I’m not here going to debate the etymology of the word, only to say that I believe the term ‘Judeophobic’ to be better because capable of more accurate definition. But I have a question; was Herzl antisemitic?
I was struck reading his ‘The Jewish State’ (in translation) by his apparent belief that antisemitism was in some way a feature of Jewish presence, almost as if it was caused by them. This is what he writes:
The Jewish question exists wherever Jews live in perceptible numbers. Where it does not exist, it is carried by Jews in the course of their migrations. We naturally move to those places where we are not persecuted, and there our presence produces persecution. This is the case in every country, and will remain so, even in those highly civilized--for instance, France--until the Jewish question finds a solution on a political basis. The unfortunate Jews are now carrying the seeds of Anti-Semitism into England; they have already introduced it into America.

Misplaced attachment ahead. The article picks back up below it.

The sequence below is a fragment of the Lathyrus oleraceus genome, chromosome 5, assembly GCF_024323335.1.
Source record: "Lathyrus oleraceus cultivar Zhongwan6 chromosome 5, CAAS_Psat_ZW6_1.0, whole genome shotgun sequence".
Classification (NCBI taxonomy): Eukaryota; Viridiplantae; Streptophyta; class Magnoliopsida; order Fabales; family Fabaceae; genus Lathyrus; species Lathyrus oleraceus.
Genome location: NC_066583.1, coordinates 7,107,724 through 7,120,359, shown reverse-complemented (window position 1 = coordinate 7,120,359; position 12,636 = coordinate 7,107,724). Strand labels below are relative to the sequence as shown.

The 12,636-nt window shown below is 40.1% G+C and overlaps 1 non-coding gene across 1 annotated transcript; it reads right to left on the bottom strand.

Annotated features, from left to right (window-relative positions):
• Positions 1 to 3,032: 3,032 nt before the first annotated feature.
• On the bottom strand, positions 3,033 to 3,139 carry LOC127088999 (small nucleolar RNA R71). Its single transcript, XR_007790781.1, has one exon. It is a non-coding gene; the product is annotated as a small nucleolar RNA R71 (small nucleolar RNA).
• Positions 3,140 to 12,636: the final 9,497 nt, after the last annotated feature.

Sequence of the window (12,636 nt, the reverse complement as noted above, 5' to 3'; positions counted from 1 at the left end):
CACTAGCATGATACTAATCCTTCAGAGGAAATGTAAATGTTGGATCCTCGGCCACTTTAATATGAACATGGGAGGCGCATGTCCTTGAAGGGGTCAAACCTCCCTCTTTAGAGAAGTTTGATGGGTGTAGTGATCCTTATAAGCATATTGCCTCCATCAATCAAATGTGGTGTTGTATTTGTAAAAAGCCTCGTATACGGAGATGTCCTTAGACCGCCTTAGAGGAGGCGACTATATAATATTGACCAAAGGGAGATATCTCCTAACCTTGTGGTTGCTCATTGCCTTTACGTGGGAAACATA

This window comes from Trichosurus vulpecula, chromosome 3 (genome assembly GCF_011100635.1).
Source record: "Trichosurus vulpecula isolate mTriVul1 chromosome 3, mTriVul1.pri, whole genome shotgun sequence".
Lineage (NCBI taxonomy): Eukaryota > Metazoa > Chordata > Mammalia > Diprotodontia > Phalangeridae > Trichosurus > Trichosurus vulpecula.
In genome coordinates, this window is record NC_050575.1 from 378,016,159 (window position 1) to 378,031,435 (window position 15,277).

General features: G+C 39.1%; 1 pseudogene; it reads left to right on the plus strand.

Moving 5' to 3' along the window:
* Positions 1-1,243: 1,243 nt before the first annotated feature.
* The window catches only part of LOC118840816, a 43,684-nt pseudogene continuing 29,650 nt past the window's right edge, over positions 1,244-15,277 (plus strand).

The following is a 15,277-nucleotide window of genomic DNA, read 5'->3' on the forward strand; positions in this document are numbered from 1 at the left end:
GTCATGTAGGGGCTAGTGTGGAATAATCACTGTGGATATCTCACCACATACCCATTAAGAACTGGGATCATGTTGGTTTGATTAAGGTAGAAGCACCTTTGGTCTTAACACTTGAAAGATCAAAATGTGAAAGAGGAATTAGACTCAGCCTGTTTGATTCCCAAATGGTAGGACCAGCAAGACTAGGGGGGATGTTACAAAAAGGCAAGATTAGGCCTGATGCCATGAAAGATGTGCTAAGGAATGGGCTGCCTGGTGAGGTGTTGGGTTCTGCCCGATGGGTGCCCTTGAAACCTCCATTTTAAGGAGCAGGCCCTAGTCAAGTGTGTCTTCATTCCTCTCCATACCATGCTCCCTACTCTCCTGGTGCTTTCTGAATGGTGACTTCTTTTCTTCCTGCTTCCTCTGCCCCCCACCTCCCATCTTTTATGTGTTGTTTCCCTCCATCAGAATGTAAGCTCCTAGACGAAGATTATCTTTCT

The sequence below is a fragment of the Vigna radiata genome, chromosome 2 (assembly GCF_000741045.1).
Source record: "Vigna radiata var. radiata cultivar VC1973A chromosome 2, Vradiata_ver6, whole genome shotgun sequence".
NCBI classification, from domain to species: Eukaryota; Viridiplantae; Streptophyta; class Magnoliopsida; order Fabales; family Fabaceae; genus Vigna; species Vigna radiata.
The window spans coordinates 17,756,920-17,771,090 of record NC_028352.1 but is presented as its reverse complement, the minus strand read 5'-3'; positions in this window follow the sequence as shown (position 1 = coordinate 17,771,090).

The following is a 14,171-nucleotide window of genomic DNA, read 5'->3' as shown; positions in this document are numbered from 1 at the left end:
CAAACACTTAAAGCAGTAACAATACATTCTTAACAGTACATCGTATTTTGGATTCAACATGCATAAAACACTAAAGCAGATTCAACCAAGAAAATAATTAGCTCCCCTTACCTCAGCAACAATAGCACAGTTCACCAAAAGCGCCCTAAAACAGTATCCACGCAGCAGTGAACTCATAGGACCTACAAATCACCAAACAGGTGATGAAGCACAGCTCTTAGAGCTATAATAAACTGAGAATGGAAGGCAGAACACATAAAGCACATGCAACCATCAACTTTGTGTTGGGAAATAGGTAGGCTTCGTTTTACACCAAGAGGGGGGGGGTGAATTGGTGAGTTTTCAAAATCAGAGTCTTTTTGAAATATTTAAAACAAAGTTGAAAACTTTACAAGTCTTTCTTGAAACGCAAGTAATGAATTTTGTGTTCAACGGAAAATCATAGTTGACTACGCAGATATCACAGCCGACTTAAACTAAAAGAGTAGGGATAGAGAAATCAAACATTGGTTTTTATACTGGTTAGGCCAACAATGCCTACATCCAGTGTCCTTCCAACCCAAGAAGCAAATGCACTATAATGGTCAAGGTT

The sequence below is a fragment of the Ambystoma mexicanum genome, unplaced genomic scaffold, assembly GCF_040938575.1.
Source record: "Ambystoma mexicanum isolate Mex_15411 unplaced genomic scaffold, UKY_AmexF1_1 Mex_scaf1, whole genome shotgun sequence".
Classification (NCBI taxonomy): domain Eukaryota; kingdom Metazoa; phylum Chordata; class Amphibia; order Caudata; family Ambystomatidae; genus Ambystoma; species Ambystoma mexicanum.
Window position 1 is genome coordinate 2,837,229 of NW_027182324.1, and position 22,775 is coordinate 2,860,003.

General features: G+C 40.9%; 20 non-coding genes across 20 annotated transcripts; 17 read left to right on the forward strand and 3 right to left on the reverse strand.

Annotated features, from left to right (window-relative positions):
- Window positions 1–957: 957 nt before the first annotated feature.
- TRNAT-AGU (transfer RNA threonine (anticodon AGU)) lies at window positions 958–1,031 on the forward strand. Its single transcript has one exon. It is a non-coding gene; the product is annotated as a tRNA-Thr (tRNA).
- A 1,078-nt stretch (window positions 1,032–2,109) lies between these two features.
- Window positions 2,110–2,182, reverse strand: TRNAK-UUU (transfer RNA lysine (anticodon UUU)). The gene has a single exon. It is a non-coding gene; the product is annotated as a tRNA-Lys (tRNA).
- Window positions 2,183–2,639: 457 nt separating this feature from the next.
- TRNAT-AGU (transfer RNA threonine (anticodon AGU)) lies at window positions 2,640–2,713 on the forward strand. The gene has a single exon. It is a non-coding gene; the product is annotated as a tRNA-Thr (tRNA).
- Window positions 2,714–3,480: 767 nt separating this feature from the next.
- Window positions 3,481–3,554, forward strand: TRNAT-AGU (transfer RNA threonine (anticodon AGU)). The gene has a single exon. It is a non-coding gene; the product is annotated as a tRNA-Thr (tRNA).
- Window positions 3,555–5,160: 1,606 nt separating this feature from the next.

For Herzl the case is hopeless; only a Jewish nation state will solve the ‘Jewish Question’. Wherever Jews are welcomed there are two dangers. One is that the culture, the sense of identity, will be lost by assimilation. The other is that, attracted by security, an influx of Jews will turn the temporary security into persecution because that is what happens to Jews. Of course, for Herzl it wasn’t essential that the Jewish state be in Palestine. He was happy with the British government’s ‘offer’ of part of Uganda; the joys of imperialism!